I know, I know. I’m coming late to this table, and you’ve probably all already read the October 26 NYT book review of J. K. Rowling’s, THE CASUAL VACANCY. Which novel, I hasten to add, I haven’t read. What I’m anxious to share here is my outrage at the way in which the Times‘ reviewer, Amanda Foreman, chose to minimize the book- i.e. by minimizing writing for children. Here’s what she says about Rowling’s reliance on modifiers and clichés:

 “In her move to adult fiction, Rowling has not been able to shed certain stylistic features that are acceptable or even expected from children’s authors. Juvenile literature often uses physical metaphors to highlight emotional states because in children the two tend to be so closely allied. “The Casual Vacancy” has various characters feeling guilt “clawing” at their “insides,” a “hollowness in the stomach,” fear “fluttering” inside the “belly,” a “queasy” stomach, a “lowering in the pit” of the stomach, a “knot” in the stomach. In adult fiction, it isn’t necessary to load so many actions — or objects — with adverbs and adjectives. Children thrive on heavily signposted plots, on moral exposition masked as dialogue. Adults don’t need or want such direction.”

ACCCKKKK! How long do we writers for children and young adults need to fight the same discrimination and misperceptions about what we do? And about our readers, for heaven’s sake? Children “thrive on heavily signposted plots, on moral exposition masked as dialogue,” do they? And hackneyed metaphors, too, apparently? Geez, Louise!

Ms. Foreman, the daughter of one of our most famous screenwriters, was, if her daddy allowed her books as well as films, a young reader herself once. Does she really remember craving obvious, heavy-handed plots? Or wanting to be morally instructed by such stories? Or did she simply take the path of least resistance here, and try to force a misguided comparison between apples and oranges? Good writing is good writing, hear me roar. No matter whom it’s written for.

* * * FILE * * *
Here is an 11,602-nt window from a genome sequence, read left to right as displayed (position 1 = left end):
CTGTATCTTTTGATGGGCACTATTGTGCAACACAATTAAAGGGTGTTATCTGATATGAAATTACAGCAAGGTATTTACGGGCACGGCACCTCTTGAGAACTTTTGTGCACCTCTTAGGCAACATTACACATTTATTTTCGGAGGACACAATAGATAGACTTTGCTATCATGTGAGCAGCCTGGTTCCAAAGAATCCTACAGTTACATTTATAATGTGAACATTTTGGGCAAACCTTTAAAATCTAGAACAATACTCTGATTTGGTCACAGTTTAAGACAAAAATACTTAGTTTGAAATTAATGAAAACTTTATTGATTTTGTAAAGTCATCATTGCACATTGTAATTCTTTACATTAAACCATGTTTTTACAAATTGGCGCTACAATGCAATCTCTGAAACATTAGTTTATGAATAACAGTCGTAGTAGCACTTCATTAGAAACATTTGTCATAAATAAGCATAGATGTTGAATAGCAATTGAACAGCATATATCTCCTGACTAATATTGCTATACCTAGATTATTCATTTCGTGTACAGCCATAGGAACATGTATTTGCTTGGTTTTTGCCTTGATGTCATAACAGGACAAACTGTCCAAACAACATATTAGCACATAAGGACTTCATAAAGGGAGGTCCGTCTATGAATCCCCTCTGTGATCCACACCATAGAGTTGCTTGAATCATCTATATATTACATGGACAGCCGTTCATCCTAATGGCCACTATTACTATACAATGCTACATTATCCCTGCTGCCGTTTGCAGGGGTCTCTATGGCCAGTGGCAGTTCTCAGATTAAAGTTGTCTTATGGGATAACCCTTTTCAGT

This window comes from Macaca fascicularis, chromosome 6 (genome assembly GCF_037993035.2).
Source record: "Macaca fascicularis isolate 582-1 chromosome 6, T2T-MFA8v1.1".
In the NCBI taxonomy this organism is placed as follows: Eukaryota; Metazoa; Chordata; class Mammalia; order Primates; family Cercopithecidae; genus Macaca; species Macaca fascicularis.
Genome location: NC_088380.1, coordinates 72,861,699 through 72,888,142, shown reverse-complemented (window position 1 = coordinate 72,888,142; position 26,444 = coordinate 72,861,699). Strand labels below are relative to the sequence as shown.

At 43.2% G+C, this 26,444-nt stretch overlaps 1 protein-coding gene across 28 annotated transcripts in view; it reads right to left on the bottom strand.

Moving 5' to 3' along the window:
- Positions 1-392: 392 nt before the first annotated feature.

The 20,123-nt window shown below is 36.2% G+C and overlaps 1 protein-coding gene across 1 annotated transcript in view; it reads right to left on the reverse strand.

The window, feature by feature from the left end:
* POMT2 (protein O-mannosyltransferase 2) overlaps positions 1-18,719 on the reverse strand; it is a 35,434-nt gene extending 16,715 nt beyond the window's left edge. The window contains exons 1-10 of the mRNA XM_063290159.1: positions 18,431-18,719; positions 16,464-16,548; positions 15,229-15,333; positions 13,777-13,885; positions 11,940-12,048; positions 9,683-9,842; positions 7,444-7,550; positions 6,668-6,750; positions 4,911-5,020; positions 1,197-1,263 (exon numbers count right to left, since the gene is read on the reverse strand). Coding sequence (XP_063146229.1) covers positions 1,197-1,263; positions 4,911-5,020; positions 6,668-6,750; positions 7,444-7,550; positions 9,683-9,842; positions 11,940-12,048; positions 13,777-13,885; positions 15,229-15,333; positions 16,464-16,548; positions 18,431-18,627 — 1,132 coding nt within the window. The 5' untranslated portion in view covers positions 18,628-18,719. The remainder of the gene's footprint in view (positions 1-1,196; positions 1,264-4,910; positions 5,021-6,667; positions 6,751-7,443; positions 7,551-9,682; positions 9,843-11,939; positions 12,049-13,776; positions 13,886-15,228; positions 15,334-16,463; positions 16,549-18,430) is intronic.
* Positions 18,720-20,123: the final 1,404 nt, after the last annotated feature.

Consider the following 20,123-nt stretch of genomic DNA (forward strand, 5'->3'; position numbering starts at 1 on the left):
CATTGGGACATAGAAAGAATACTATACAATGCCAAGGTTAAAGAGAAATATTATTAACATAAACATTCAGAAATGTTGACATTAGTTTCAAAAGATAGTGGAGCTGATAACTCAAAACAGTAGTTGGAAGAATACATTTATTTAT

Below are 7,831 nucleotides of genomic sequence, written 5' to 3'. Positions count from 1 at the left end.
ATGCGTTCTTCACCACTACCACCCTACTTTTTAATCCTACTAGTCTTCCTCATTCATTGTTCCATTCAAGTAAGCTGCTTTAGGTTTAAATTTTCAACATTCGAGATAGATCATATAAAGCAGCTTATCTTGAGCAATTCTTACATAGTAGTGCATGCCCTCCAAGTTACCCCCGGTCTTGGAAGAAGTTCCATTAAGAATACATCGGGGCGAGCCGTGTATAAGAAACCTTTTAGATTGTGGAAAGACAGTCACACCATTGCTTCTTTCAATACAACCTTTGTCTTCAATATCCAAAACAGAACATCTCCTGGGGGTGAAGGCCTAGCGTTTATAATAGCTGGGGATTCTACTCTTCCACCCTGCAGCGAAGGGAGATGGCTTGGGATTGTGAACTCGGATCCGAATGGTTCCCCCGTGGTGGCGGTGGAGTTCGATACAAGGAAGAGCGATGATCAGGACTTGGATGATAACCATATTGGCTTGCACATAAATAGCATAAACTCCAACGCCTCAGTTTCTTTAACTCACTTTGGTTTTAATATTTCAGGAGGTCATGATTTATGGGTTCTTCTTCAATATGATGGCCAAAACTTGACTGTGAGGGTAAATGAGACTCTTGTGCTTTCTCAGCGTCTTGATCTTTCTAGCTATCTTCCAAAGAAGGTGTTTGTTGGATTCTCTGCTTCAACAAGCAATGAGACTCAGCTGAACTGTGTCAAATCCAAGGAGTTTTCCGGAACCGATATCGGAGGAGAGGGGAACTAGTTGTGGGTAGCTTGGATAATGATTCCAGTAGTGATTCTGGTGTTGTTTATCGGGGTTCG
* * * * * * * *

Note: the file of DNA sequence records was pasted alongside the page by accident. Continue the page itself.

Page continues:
Yes, that rhymes. Maybe adults, who thrive on reinforcement, will remember it better that way.

Okay. Now that I’ve calmed down, I’d love to hear what those of you who’ve read THE CASUAL VACANCY thought of it…


Conclusive proof that children’s author, Lisa Yee, couldn’t put Rowling’s new novel down!



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6 responses to “THE CASUAL DISDAIN…

  1. Martine

    You go, girl!

  2. louisehawes

    Sometimes a girl’s just gotta do what she’s gotta do. Thanks, Martine 😜

  3. Oh, thank you!!! I’ve been fuming about Foreman’s disdainful comment for over a week ( I get my NYT book review late and read it later, so am late to the table, but!) Good writing is good writing, no matter who the target age. And of course, that goes for bad writing as well.

  4. louisehawes

    I hear you, Sharry. Represent! I still smart at the memory of being asked, after I was hired by an adult education specialist, when I was going to start writing “real” books!

  5. Remember when certain types went nuts that a children’s book made it to the ADULT bestseller list?

    • louisehawes

      Yes, Barbara! I suppose you could say we’ve come a long way, now that there’s an NBA award for young people’s literature. (This award first given in 1996.) But I can’t tell you the number of times I’ve been asked when I’m going to write “serious” books! GRRRR.

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